December 4, 2016

Classic San Fran restaurants, Town and Country-style!

December 4, 2016

Classic San Fran restaurants, Town and Country-style!

It might be tough to believe, but back in 1998, owners Anne and Craig Stoll financed this casual Italian spot with just credit cards and a small bank loan. Now, they have a thriving mini-empire of sorts, with four pizzerias and a Roman restaurant. Though there’s not much to gawk at by way of design here, the cooking is rustic, comforting, and familiar. For example: the house spaghetti is simply dressed with tomato sauce, olive oil, and Parmigiano-Reggiano, and is so satisfying that it’s developed a bit of a cult following. In short: Delfina is the kind of restaurant every city deserves, delivering food that locals can and want to come back for night in and night out.


Tosca Cafe

Since 1919, this North Beach institution has been the watering hole of choice of luminaries, ranging from Bob Dylan to Francis Ford Coppola to Hunter S. Thompson. Sean Penn was such a fan that he brokered a deal to sell the bar to restaurateur Ken Friedman and chef April Bloomfield in 2012. Today, Tosca marries old school charm (think red leather banquettes, checkered tiles, and jukebox) with an Italian-leaning menu of hearty plates like whole roasted chicken with creamy marsala sauce, bucatini smothered with tomatoes and Guanciale, and grilled polenta. Cap off the evening with the house cappuccino, a boozy brew of bourbon, brandy, and Dandelion Chocolate that’s been served since up since day one.

Original Joe’s

In 2007, a fire destroyed this beloved, Italian-American nook in the Tenderloin. In order to keep the legacy alive—it’d been open since 1937—John and Elena Duggan (grandchildren of the original owner Tony Rodin) spent five years scouting a new location and building it out. Though the latest incarnation of Joe’s in North Beach is larger and slicker than the original, the generous portions of crowd-pleasing favorites (such as Eggplant Parmigiana and the Hamburger Sandwich) still lure crowds. And be sure to pop by the bar, even if it’s just for a quick drink. The bartenders are especially entertaining and chatty, ranking among the city’s best.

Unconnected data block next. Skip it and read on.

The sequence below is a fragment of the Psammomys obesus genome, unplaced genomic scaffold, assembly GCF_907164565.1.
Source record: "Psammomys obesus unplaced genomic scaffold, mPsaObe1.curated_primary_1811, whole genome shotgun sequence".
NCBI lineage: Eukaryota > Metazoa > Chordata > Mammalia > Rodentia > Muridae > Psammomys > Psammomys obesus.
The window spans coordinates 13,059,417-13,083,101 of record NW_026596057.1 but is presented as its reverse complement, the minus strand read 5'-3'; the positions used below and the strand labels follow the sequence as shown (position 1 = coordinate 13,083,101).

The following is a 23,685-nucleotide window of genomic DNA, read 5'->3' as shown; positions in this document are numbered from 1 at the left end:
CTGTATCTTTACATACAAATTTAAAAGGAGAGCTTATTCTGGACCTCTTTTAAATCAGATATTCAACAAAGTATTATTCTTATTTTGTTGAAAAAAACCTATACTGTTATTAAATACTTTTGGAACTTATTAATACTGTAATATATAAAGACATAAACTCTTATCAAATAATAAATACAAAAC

Tonga Room & Hurricane Bar

While tiki drinks and culture are more popular than ever now, the Tonga Room has been faithfully turning out spirited and sweet cocktails, Polynesian-inspired food, and fun island vibes since 1945. With an indoor pool, rain showers, rattan furniture, and bamboo accents everywhere, it might all seem a bit kitschy at first, but there’s good reason why reservations on the weekends are an absolute must—and why happy hours are always packed.



Set in a former chapel, this Nob Hill restaurant has been San Francisco’s standard for special-occasion dining for over 25 years. The vaulted wood-beam ceiling, brass light fixtures, and warm gold and burgundy palette provide an elegant backdrop for co-owner and chef Suzette Gresham-Tognetti’s equally refined Italian cuisine, like her famed parmesan budino. (Imagine a silky smooth custard paired with caviar-like beads filled with black truffle extract.) Gianpaolo Paterlini, the wine director and son of co-owner Giancarlo Paterlini, oversees the program comprised of nearly 2,000 Italian wines. Though casual dining might be the norm nowadays, Acquerello enforces a dress code–jackets and ties are recommended for gentlemen.


Tadich Grill

Even though it’s San Francisco’s oldest restaurant, it’s still among the city’s most popular. Need proof? Drop by mid-day, when the restaurant comes alive with a motley, multi-generational mix of regulars, power lunchers, and curious travelers. Servers dressed in white coats and black slacks, juggle oversized bowls of the legendary cioppino (a tomato-based stew loaded with fresh seafood) and trays of bracing, ice-cold martinis, while briskly working their way around the bustling dining room. (There are also curtained-off, private booths with buzzers for guests wanting a bit more privacy.)


Foreign Cinema

What chefs and co-owners Gayle Pirie and John Clark brought to the Mission District over 15 years ago wasn’t just unique to San Francisco, but the entire country. Even now, it maintains a wholly original, bohemian vibe by weaving together Californian-Mediterranean cuisine–the pristine Pacific coast oysters and fragrant curry fried chicken are best sellers–art, film, and gracious service. No wonder the restaurant continues to be a mainstay for both the city’s stylish set and eager epicureans. Unable to nab a reservation? Then head to the recently-renovated, adjacent bar Laszlo, where savory snacks (like chicken sliders and samosas) get washed down with movie-inspired cocktails (like the Sunset Boulevard and All About Eve.)